Modified Mustangs & Fords
1970 Ford Mustang SportsRoof - Reigniting The Spark
A Rekindled Romance Brings Sweeping Change To This ’70 Mustang
You never forget your first love, especially if she’s a bright red Mustang. But sometimes you have to bend the law, get her back, and turn her out.
You are not to contact the owner of this car, said the agent from the DMV as she handed over the vehicle history complete with the current owner’s contact info. The car in question was a ’70 Mustang SportsRoof that Mark Stutzman had owned as a teenager in the late ’70s. He looked into the agent’s eyes and agreed wholeheartedly not to do so, then rushed home to read the report of his long-lost baby.
You see, Mark is currently the owner of the highly modified ’70 Mustang you see before you. He found the car after many years and took it to Mustang guru Sean Blea. He and his crew at Mustang Concepts in Frederick, Colorado, have managed to take most everything from an ’03-’04 Cobra and fit it into the vintage package. But the road from six-cylinders to supercharged eight is not one that happened overnight, so let’s start at the beginning.
In the summer of 1979, Mark Stutzman’s life changed dramatically. That was not only when he met his first girlfriend, but also when he fell in love with a Mustang in her neighbor’s driveway.
I inquired about the car because I was instantly drawn to its red color, body lines, and overall cool’ factor, said Mark. Sadly, the car wasn’t for sale at the time. Which was probably a good thing as I didn’t have any money!
The neighbor did have another Mustang, a ’65 convertible that Mark’s dad liked and eventually owned.
I was completely infatuated with the curves of that fastback, said Mark. So I started looking for one for sale, but there just weren’t any as nice as the one next to my girlfriend’s house, so I patiently waited. Eventually, his patience paid off. The owner was in the military and had to relocate, and he put the car up for sale. Mark and his dad worked out a deal and the next thing you know, the SportsRoof found its way to Mark’s carport.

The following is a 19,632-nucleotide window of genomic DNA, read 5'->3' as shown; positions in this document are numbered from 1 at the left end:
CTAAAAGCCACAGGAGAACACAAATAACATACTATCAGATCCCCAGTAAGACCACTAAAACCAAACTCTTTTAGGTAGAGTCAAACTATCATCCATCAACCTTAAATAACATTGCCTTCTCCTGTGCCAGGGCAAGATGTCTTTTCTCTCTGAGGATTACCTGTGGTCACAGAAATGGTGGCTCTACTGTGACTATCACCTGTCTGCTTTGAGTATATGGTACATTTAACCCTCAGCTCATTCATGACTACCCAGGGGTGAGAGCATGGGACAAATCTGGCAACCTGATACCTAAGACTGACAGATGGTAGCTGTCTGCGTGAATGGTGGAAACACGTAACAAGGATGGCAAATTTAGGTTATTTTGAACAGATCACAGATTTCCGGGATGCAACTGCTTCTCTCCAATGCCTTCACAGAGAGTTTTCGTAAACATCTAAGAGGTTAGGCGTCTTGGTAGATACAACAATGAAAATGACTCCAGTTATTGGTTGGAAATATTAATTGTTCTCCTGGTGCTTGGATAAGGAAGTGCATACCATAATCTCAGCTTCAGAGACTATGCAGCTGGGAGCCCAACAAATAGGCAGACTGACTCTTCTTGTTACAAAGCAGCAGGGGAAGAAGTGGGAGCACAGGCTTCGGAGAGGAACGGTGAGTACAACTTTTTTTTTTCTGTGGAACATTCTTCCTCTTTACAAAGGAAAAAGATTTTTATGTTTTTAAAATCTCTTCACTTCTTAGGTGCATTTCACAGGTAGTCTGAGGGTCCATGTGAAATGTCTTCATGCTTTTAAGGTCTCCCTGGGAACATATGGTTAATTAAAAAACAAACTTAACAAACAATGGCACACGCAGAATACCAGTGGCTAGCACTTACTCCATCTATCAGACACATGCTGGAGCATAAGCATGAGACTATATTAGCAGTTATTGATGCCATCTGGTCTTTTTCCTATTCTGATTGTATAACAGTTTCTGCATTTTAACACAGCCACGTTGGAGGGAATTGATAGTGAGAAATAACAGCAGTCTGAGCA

At the time, the car had the L-code 250ci six-cylinder, which had ample torque, but not the license-suspending power of a 351. However, the reliable motor allowed for Mark to drive it daily for many years after that.
That ’70 Mustang remained a faithful friend and took me many places like school, the drive-in, prom, dates, the mountains, and road trips to California, said Mark. It also took me to college in Boulder, Colorado, where I met my wife.
Mark also mentioned that he had a pretty bad crash in 1983 and the car basically saved his life, nestling him in her steel cocoon. After the crash, he convinced the insurance company not to write it off and recondition it instead. However, this was not when the major overhaul/restomod took place. He drove it until 1988, when he grew tired of it and decided it would be cool to have a Mustang convertible instead.
Years went by and my wife and I got into family mode, said Mark. I lamented selling my fastback and began to wonder what fate had done to my old faithful friend.
Mark searched near and far for his old flame. One day, after a thorough scouring of eBay and Autotrader, Mark came across a car that seemed similar to his. As it was snowing that weekend, he opted to wait a week to look at it.
As it turned out that was a poor decision, as the car was sold to someone else before I could see it, said Mark. Devastated, Mark soldiered on in his quest to find the one that got away. In fact, he basically turned into a detective of sorts.
Detective Stutzman recounts: I called my former insurance agency and asked if it might have a file on my car, he said. The agency ended up finding a document in its basement with an accident report from 1983!